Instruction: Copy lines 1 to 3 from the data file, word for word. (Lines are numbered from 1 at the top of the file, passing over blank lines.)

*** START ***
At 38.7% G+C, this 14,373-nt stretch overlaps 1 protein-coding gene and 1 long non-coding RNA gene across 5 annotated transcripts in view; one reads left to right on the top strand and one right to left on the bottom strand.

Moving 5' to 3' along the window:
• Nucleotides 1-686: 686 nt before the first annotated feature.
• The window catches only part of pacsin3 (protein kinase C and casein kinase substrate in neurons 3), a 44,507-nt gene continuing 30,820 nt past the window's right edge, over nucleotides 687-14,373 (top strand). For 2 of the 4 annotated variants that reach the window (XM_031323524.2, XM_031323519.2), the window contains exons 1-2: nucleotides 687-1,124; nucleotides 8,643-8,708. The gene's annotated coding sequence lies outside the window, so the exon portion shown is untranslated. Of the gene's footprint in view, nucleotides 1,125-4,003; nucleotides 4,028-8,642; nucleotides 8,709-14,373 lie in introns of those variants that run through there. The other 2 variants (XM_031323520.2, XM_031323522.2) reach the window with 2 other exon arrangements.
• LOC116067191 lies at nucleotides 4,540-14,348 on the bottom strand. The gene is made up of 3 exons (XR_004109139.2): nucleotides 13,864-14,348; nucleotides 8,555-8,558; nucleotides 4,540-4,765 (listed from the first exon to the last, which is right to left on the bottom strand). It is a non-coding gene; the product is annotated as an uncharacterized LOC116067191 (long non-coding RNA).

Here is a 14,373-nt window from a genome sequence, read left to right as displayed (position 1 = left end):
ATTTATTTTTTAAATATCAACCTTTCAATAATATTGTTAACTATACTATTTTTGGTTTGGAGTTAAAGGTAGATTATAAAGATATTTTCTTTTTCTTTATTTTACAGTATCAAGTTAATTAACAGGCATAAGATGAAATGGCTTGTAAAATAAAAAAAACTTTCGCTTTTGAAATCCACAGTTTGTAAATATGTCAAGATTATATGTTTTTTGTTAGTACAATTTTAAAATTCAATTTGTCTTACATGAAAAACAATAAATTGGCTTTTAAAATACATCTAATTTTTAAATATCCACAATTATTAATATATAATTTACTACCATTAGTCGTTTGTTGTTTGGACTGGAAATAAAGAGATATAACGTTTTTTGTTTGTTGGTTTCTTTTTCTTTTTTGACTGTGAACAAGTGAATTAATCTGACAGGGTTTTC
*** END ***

At 38.7% G+C, this 14,373-nt stretch overlaps 1 protein-coding gene and 1 long non-coding RNA gene across 5 annotated transcripts in view; one reads left to right on the top strand and one right to left on the bottom strand.

Moving 5' to 3' along the window:
• Nucleotides 1-686: 686 nt before the first annotated feature.